I’m not sure I have put this post across as I wanted to. SOMEONE came along throwing a spanner in the works this morning – distracting me with a post just as I was getting my brain cogs in motion and piecing together this post – making bullet points to it and giving myself a bit of dictation on my phone so I would stick with how I wanted this post to go.

Oh, well. He can disturb and distract me whenever he likes! I shouldn’t be bloody complaining that he distracted me now, should I? Geez! Lol. Cry out for the man’s attention and then when I got something from him, I’m there saying “Fuck off, Jim! I’m busy. Do you mind, pal?!” Lol. Hilarious!

And hey, I just remembered – I’M “Punk”! Lol. This silly nickname my brother David gave me many moons ago. When he wanted to antagonise me. Wind me up. He’d call me “punk”. With a kind of spit of disdain he’d say it to me. “Go away, punk”, when I was annoying him. Lol. Oh, god I loved him! ❤️

Wam Bam Thank You, MainMan!

Ramoana, who is out on the interwebbings hosting a weekly Bowie show on a Canadian Internet radio station pointed me towards THIS! What MAY just be the BEST podcast series I am about to listen to.

I bloody LOVE the MainMan period….mostly because it’s just well…several things – Defries is a fucking MANIAC money hungry megalomaniac….but the people who worked around the office and with David at the time, Tony Zanetta, Leee Black Childers, Warren Peace, Freddie Burretti, Dana Gillespie, Ava Cherry, etc, etc – they all have such amazing stories. It just sounds like such an amazing kind of chaos to be involved in!

Anyway…I will definitely be sinking my teeth into this tonight. And living vicariously through one of the most incredible periods of David Bowie’s career.

https://www.youtube.com/channel/UCUtdULBfwHJ4MvpmXL1H2aw

You can also get more info and further info by visiting the site mainmanlabel.com

Strange Days … Indeed!

And, well…just in case Sir disnae see it on the SM visitor wall (as it now behaves rather oddly these days and can’t be viewed via the FB app – at least I can’t view it – maybe I have been blocked from it? Dunno!) Anyways, I did post this to the SM FB wall but on the silly notion that Jim comes and peruses this utterly sycophantic, lovesick blog then…

So I open the (digital version) latest edition of Uncut magazine and there’s a piece about Richard Strange in it. Simple Minds even get a namecheck as being a Doctors Of Madness support act back in the day. The short piece discusses Strange’s … memoir? I guess it would be. Also in an audio form on his website it says. But I am sure you are already up on all of this, Sir? If not then, you’re welcome. 👍🏻😊

The Lowe Benchmark

The latest Record Collector looking into the best of Nick Lowe.

The bit about The Pretenders’ Stop Your Sobbing. I had NO IDEA that Nick and Chrissie had been an item! You learn something new every day, peeps!

Show Me What You Can Do

Much like with Simple Minds, I had been aware of Talking Heads for the longest time. My brother had copies of More Songs About Buildings And Food and Fear Of Music. At least in my head these are the TH album covers I remember seeing in his collection.

I don’t remember him listening to them much…but he must have. And I certainly never listened to them (I would sneak into his bedroom when he was out with friends and play his albums on his full stack sound system). I remember being a little scared of the cover of MSABAF – it looked rather strange to my young eyes for some reason.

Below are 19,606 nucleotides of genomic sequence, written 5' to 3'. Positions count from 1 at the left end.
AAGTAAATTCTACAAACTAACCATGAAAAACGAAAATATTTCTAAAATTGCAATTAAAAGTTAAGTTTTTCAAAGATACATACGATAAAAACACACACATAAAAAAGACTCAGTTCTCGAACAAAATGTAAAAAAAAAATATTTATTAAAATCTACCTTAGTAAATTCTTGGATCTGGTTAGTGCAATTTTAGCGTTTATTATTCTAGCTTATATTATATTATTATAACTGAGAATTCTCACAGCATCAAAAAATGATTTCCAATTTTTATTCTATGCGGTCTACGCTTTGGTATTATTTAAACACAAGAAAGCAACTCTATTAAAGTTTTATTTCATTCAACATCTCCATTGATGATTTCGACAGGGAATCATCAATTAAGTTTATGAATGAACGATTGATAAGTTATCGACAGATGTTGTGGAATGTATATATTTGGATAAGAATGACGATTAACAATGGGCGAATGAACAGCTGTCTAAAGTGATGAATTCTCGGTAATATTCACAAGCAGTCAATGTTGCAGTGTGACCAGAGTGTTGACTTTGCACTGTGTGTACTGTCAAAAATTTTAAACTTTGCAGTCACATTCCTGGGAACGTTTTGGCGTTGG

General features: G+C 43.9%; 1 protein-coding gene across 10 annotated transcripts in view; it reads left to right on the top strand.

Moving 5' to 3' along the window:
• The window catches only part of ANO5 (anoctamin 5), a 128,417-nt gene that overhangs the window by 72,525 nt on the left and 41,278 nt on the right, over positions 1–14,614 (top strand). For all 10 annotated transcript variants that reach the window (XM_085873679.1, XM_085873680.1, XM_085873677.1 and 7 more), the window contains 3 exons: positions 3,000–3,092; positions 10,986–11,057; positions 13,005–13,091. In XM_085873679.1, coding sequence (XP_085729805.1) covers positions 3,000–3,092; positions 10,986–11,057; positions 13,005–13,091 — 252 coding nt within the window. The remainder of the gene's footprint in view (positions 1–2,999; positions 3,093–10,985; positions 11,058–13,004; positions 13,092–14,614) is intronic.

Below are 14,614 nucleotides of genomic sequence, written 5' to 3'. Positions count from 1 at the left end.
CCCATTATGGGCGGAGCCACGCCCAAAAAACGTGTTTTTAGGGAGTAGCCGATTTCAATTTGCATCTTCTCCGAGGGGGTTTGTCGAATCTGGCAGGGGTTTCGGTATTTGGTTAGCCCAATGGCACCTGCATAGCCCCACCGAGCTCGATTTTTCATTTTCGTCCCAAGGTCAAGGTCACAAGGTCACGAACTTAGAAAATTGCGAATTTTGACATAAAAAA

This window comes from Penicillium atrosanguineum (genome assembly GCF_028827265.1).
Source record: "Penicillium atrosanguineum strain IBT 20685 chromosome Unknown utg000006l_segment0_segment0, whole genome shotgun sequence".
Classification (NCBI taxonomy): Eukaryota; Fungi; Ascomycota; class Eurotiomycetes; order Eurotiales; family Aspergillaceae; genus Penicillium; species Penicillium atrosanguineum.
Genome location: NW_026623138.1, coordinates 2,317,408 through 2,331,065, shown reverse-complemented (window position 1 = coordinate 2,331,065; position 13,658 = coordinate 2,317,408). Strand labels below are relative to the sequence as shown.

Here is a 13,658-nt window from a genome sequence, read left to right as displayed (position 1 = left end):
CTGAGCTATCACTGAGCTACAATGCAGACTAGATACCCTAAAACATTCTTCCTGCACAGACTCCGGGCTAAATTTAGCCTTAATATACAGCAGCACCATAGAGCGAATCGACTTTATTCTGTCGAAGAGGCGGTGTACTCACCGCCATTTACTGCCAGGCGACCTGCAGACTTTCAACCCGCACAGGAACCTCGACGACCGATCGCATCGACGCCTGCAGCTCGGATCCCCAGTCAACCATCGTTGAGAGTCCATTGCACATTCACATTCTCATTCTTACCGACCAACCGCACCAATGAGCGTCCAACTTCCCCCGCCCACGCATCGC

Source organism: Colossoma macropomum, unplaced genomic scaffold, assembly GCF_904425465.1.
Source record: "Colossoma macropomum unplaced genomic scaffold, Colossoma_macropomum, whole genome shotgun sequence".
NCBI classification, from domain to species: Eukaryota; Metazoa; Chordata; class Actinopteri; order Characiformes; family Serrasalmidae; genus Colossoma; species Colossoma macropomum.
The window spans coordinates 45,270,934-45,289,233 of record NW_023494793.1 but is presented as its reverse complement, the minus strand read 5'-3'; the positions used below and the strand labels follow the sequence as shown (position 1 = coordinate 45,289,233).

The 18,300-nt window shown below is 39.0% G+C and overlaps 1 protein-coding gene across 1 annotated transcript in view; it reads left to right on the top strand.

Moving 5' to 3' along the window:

As I got older, I naturally became more aware of them. Knew things like Psycho Killer, Once In A Lifetime, Burning Down The House – in the age of MTV such groundbreaking videos made in impact. Then of course Stop Making Sense was a HUGE thing in the cinemas upon its release. It was EVERYWHERE!

As I got more exposed to their music over the past few years, I have a favourite in amongst the songs I know of theirs – This Must Be The Place (Naive Melody).

Over the past couple of months, I have started to immerse myself in the music of Talking Heads. It’s been a progression.

First I gave Fear Of Music the odd listen. Cities started to grow on me as a track. I then started to listen to MSABAF and recently that has really, really grown on me. It is the album I currently play most. Thank You For Sending Me An Angel is currently the constant earwarm. But a lot of the album is really getting under the skin.

This is how music from particular artists would seep in and finally make an impact with me. It was rarely an instantaneous thing. It’s always been like true love is…a growth. A measured process.

I feel a little silly for being retrograde with this stuff…but that is the shining legacy of the music I grew up with – that there was SSOOO much great stuff around one worried they would spread themselves too thin trying to explore it all.

I feel I should try and give new bands and new music my time too. I try – but it certainly doesn’t come from the charts. That stuff really does not interest me at all. That may be some inverted snobbery there. But I can’t help but feel snobbish when chart “music” feels much more about marketability than being an artistic endeavour.

I think the exploration of Talking Heads will continue…and I’m sure lots of other retrograde and retrospective explorations of late 70s/early 80s post-punk/new wave outfits will continue.

Vive la music!